Bet you didn't know that you didn't pay income tax until WWI(maybe WWII) either. The whole point of that was to pay for the war.
The 16th ammendment was ratified in 1913. Archduke Ferdinand was assassinated on June 28, 1914. The US entered The Great War on April 6, 1917. There's a bit of a discrepancy there.
We both operated, and survived fine without government taking money out of our pockets on a regular basis.
Yes, and we had limited interstate commerce, virtually no regulation of commerce (I'd hope that, even as a libertarian, you're not against child labor laws or even basic workplace safety laws), no food or drug safety laws, no environmental regulation (you may wish to dicker over the extent needed, but pure capitalism does not adjust costs for long term negative effects of production), or a number of other actions that do fall to the Federal government under even strict interpretations of the US Constitution.
The federal government should exist to protect the nation...that's it. No more, no less.
To quote the preamble of the US Constitution:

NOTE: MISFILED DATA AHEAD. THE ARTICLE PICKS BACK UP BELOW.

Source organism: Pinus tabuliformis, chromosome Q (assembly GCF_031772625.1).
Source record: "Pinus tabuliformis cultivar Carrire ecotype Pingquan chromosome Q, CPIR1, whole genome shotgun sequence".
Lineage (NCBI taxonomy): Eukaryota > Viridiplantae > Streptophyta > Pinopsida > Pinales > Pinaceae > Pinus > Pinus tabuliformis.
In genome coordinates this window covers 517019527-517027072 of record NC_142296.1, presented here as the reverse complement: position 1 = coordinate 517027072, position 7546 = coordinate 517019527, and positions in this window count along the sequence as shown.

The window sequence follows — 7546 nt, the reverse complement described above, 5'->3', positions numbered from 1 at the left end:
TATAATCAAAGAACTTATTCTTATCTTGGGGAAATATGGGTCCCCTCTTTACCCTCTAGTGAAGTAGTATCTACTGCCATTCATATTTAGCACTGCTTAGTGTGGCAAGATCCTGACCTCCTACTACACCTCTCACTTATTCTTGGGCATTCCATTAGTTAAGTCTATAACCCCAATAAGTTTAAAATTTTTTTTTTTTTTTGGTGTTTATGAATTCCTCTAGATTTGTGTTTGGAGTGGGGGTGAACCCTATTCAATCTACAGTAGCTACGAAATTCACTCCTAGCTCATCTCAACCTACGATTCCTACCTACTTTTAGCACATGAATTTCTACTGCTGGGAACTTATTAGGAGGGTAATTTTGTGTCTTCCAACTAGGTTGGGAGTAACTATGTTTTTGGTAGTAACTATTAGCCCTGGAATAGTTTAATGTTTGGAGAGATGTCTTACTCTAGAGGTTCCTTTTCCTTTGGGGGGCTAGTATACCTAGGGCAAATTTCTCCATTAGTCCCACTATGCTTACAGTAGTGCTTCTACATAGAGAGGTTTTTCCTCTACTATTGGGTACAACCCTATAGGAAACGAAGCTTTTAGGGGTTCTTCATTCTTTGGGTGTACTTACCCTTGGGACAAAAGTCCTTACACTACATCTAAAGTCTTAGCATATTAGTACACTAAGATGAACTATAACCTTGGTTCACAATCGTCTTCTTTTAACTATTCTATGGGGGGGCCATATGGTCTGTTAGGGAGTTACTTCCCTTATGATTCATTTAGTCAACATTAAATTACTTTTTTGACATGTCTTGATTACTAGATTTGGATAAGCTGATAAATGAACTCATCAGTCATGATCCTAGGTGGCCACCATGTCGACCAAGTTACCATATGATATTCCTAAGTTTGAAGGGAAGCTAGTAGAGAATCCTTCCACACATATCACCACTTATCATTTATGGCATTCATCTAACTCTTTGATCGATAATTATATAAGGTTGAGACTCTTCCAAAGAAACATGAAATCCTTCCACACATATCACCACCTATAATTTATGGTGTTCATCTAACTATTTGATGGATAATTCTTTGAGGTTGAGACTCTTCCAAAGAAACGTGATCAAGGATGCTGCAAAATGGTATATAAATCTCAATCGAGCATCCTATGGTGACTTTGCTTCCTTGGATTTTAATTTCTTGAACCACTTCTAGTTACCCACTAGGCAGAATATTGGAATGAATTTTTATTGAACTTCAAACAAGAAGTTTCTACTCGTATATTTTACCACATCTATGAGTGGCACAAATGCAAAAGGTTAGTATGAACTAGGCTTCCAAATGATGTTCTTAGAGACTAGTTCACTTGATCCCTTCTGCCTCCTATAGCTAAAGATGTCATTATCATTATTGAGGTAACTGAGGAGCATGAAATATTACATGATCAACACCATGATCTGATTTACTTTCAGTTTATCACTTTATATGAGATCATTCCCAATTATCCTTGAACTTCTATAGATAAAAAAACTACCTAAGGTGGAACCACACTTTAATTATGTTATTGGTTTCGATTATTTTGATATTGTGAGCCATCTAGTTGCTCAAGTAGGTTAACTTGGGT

We the People of the United States, in Order to form a more perfect Union, establish Justice, insure domestic Tranquillity, provide for the common defence, promote the general Welfare, and secure the Blessings of Liberty to ourselves and our Posterity, do ordain and establish this Constitution for the United States of America.
That's considerably more than just having a standing army. You'd be hard pressed to prove that the interstate highway system has not "promoted general welfare", or that food and drug testing don't do the same.
Let the states handle what they want.
And when it comes to issues larger than any one state? Like environmental concerns?
I'm closer to libertarian than either of the mainstream political parties, but there are reasons they've never managed to get anywhere. It's an idealized political viewpoint that often loses touch with reality.